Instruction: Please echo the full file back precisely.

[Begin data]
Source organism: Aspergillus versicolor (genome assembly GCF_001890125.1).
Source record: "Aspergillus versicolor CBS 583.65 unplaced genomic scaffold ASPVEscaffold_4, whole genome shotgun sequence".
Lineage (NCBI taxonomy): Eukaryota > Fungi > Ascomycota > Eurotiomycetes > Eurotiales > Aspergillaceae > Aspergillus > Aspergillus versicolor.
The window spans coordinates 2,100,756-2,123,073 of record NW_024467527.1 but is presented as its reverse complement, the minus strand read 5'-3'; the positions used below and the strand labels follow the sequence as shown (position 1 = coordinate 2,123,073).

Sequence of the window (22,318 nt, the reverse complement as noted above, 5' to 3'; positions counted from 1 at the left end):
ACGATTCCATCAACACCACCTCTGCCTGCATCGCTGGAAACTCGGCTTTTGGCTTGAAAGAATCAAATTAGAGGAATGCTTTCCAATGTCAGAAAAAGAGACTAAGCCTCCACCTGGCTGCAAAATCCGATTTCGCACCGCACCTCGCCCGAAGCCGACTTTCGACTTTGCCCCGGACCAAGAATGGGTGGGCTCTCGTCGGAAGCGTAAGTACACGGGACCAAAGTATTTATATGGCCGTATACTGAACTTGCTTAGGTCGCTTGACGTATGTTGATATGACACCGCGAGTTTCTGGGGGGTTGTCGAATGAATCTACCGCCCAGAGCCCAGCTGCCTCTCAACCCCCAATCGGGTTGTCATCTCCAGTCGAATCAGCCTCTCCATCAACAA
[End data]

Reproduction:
Source organism: Aspergillus versicolor (genome assembly GCF_001890125.1).
Source record: "Aspergillus versicolor CBS 583.65 unplaced genomic scaffold ASPVEscaffold_4, whole genome shotgun sequence".
Lineage (NCBI taxonomy): Eukaryota > Fungi > Ascomycota > Eurotiomycetes > Eurotiales > Aspergillaceae > Aspergillus > Aspergillus versicolor.
The window spans coordinates 2,100,756-2,123,073 of record NW_024467527.1 but is presented as its reverse complement, the minus strand read 5'-3'; the positions used below and the strand labels follow the sequence as shown (position 1 = coordinate 2,123,073).

Sequence of the window (22,318 nt, the reverse complement as noted above, 5' to 3'; positions counted from 1 at the left end):
ACGATTCCATCAACACCACCTCTGCCTGCATCGCTGGAAACTCGGCTTTTGGCTTGAAAGAATCAAATTAGAGGAATGCTTTCCAATGTCAGAAAAAGAGACTAAGCCTCCACCTGGCTGCAAAATCCGATTTCGCACCGCACCTCGCCCGAAGCCGACTTTCGACTTTGCCCCGGACCAAGAATGGGTGGGCTCTCGTCGGAAGCGTAAGTACACGGGACCAAAGTATTTATATGGCCGTATACTGAACTTGCTTAGGTCGCTTGACGTATGTTGATATGACACCGCGAGTTTCTGGGGGGTTGTCGAATGAATCTACCGCCCAGAGCCCAGCTGCCTCTCAACCCCCAATCGGGTTGTCATCTCCAGTCGAATCAGCCTCTCCATCAACAA